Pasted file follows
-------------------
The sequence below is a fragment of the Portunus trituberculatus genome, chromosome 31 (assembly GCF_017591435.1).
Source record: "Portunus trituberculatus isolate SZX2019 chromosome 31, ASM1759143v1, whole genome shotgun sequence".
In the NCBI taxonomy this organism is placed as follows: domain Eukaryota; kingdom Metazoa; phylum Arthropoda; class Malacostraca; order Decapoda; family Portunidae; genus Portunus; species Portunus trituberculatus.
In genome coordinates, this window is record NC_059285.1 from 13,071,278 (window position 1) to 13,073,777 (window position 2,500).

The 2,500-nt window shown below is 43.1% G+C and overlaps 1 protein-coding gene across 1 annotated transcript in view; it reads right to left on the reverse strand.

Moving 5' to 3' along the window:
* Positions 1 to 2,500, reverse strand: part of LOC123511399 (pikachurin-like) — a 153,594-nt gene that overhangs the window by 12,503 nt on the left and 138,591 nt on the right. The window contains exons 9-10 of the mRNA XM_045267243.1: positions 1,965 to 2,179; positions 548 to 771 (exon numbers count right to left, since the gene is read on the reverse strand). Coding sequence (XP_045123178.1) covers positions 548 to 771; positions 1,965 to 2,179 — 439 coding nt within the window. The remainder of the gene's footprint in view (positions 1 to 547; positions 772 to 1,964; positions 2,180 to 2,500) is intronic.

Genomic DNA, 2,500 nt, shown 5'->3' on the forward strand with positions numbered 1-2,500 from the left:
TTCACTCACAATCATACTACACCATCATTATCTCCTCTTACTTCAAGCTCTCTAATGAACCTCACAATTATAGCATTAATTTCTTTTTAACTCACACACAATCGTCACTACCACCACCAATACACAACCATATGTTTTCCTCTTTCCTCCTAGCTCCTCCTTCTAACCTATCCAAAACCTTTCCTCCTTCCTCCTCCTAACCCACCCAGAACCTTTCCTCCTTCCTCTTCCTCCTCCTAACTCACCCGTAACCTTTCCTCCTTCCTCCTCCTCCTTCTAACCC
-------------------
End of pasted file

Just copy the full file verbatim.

The sequence below is a fragment of the Portunus trituberculatus genome, chromosome 31 (assembly GCF_017591435.1).
Source record: "Portunus trituberculatus isolate SZX2019 chromosome 31, ASM1759143v1, whole genome shotgun sequence".
In the NCBI taxonomy this organism is placed as follows: domain Eukaryota; kingdom Metazoa; phylum Arthropoda; class Malacostraca; order Decapoda; family Portunidae; genus Portunus; species Portunus trituberculatus.
In genome coordinates, this window is record NC_059285.1 from 13,071,278 (window position 1) to 13,073,777 (window position 2,500).

The 2,500-nt window shown below is 43.1% G+C and overlaps 1 protein-coding gene across 1 annotated transcript in view; it reads right to left on the reverse strand.

Moving 5' to 3' along the window:
* Positions 1 to 2,500, reverse strand: part of LOC123511399 (pikachurin-like) — a 153,594-nt gene that overhangs the window by 12,503 nt on the left and 138,591 nt on the right. The window contains exons 9-10 of the mRNA XM_045267243.1: positions 1,965 to 2,179; positions 548 to 771 (exon numbers count right to left, since the gene is read on the reverse strand). Coding sequence (XP_045123178.1) covers positions 548 to 771; positions 1,965 to 2,179 — 439 coding nt within the window. The remainder of the gene's footprint in view (positions 1 to 547; positions 772 to 1,964; positions 2,180 to 2,500) is intronic.

Genomic DNA, 2,500 nt, shown 5'->3' on the forward strand with positions numbered 1-2,500 from the left:
TTCACTCACAATCATACTACACCATCATTATCTCCTCTTACTTCAAGCTCTCTAATGAACCTCACAATTATAGCATTAATTTCTTTTTAACTCACACACAATCGTCACTACCACCACCAATACACAACCATATGTTTTCCTCTTTCCTCCTAGCTCCTCCTTCTAACCTATCCAAAACCTTTCCTCCTTCCTCCTCCTAACCCACCCAGAACCTTTCCTCCTTCCTCTTCCTCCTCCTAACTCACCCGTAACCTTTCCTCCTTCCTCCTCCTCCTTCTAACCC